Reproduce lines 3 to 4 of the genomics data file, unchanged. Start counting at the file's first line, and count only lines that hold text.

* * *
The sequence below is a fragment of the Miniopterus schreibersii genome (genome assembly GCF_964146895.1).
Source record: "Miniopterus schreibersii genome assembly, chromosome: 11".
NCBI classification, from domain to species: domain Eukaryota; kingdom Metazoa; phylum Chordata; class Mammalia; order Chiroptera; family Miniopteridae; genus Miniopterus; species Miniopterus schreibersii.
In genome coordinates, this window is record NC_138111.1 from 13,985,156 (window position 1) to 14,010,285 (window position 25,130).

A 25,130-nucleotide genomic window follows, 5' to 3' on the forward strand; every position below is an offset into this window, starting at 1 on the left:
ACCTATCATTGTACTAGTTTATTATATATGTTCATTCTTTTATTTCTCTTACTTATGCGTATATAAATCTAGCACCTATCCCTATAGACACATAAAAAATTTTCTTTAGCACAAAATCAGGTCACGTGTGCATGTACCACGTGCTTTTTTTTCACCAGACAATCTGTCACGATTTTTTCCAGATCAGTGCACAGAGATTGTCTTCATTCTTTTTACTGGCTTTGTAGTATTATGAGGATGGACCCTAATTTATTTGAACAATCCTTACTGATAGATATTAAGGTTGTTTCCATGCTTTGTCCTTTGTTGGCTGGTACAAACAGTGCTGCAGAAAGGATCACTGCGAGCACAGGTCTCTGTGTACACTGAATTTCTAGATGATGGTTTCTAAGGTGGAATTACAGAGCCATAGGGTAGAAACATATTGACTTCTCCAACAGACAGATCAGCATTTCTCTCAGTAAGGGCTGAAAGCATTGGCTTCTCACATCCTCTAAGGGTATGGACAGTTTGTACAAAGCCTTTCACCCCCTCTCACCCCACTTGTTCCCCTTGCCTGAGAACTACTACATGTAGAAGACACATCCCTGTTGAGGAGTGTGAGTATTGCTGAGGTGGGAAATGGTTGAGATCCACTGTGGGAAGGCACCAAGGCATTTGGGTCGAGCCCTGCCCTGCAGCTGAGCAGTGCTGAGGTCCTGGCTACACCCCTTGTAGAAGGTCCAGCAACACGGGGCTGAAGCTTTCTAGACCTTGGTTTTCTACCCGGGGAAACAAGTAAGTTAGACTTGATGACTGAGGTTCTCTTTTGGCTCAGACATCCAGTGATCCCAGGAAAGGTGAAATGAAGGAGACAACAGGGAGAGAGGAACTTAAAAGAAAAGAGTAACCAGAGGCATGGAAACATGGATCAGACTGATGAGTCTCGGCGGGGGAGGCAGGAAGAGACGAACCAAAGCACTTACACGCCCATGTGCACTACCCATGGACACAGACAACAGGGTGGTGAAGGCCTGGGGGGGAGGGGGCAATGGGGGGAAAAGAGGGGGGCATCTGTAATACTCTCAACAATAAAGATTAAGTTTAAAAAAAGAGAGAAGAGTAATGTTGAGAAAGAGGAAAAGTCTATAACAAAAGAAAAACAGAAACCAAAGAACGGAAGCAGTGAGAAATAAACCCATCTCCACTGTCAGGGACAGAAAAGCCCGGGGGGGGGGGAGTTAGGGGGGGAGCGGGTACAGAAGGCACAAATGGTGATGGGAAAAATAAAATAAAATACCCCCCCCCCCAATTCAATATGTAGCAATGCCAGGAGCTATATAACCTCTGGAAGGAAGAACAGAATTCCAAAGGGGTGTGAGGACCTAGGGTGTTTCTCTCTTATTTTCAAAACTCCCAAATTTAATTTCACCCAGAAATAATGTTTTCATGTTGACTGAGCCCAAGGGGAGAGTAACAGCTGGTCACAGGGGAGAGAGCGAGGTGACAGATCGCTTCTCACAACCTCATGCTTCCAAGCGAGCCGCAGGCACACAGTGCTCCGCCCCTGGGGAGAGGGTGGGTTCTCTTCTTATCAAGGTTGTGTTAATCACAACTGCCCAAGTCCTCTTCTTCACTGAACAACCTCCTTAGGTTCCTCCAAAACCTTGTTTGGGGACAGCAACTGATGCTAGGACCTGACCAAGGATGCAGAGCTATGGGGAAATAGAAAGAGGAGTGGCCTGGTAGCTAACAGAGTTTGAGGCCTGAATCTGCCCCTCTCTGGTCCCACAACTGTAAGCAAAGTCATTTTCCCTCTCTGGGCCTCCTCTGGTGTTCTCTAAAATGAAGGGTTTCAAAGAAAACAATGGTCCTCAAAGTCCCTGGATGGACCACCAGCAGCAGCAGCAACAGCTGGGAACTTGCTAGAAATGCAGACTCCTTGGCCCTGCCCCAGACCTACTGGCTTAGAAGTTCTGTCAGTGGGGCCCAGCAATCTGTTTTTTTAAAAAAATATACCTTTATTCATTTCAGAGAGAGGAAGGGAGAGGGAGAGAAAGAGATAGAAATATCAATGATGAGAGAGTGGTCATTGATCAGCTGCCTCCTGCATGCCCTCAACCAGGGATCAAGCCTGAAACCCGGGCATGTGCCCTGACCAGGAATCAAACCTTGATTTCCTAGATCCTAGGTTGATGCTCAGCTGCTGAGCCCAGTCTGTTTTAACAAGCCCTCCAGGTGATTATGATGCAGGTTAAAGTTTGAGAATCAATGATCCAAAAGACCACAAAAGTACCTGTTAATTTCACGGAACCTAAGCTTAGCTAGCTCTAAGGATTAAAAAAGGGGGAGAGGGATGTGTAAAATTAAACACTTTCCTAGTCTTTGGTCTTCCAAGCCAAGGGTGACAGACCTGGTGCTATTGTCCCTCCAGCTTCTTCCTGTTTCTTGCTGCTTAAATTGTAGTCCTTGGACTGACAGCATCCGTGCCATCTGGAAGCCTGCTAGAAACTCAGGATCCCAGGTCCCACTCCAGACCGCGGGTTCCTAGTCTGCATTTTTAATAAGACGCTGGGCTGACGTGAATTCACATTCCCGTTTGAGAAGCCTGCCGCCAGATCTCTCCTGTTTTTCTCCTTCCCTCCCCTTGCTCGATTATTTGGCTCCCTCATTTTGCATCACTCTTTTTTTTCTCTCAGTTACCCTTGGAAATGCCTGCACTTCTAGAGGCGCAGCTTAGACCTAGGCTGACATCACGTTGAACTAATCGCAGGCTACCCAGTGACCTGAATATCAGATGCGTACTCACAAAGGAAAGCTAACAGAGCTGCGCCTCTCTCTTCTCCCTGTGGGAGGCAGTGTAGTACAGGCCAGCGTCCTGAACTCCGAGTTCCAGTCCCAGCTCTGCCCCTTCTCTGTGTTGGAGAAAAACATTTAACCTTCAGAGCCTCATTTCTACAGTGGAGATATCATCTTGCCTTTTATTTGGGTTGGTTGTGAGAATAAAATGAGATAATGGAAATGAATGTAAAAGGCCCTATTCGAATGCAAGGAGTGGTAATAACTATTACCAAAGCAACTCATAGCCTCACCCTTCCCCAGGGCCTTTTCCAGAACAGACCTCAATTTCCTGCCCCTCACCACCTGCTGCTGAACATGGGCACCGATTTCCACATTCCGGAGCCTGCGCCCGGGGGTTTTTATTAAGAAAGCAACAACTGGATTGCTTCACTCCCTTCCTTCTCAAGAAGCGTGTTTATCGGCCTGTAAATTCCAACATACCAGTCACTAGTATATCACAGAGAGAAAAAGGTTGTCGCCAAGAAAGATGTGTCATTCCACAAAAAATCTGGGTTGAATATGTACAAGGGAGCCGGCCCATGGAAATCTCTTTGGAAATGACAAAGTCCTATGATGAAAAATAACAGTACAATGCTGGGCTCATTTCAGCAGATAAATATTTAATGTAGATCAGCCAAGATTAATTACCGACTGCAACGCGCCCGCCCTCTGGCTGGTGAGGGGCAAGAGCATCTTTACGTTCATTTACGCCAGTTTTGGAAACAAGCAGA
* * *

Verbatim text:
NCBI classification, from domain to species: domain Eukaryota; kingdom Metazoa; phylum Chordata; class Mammalia; order Chiroptera; family Miniopteridae; genus Miniopterus; species Miniopterus schreibersii.
In genome coordinates, this window is record NC_138111.1 from 13,985,156 (window position 1) to 14,010,285 (window position 25,130).